Five years ago, New York-based graphic designer Gitamba Saila-Ngita spent around $100 a month buying CDs and digital downloads to fill his iPod. Now, he spends less than $10 each month on tunes. The reason? He gets almost all of his music from services like Imeem and Last.fm (CBS) where he can listen to pretty much anything over the Web for free or at minimal cost. “And I absolutely listen to more music than I used to,” says the 23-year-old. “I pretty much have music playing all the time. It’s because I can access so much of it, however I want.”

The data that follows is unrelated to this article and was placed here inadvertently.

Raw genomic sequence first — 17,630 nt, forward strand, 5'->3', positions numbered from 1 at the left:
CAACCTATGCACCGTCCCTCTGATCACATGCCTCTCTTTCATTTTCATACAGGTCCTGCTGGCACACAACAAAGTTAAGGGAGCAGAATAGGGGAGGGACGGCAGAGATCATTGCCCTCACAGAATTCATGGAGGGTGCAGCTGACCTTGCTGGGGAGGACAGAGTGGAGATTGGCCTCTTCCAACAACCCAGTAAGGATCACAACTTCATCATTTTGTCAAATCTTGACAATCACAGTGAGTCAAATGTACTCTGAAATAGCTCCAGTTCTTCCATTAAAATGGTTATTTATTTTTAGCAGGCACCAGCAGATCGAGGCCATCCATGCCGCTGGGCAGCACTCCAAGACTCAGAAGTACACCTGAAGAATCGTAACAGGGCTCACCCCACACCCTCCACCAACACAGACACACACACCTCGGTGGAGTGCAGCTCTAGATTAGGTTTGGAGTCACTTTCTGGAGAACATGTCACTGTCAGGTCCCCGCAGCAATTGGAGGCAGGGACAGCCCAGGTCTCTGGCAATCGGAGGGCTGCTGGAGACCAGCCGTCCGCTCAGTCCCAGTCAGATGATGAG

The music industry has a new Internet problem. A decade ago, the major record labels began to worry about online piracy, in which people illegally swapped music over peer-to-peer networks like Napster (BBY) and later LimeWire. Partly in response to the piracy threat and partly due to sliding CD sales, music companies began to experiment with licensing their records to new online services.
The idea was that services like Imeem, Last.fm, and Pandora would let people listen to music on PCs, mobile devices, and home stereos, while collecting small fees and advertising revenue that the services would share with labels and artists. Music fans would be discouraged from stealing tunes, and the major labels—Warner Music Group (WMG), Sony Music, Universal Music, and EMI—might even get a sales boost as listeners discovered new kinds of music.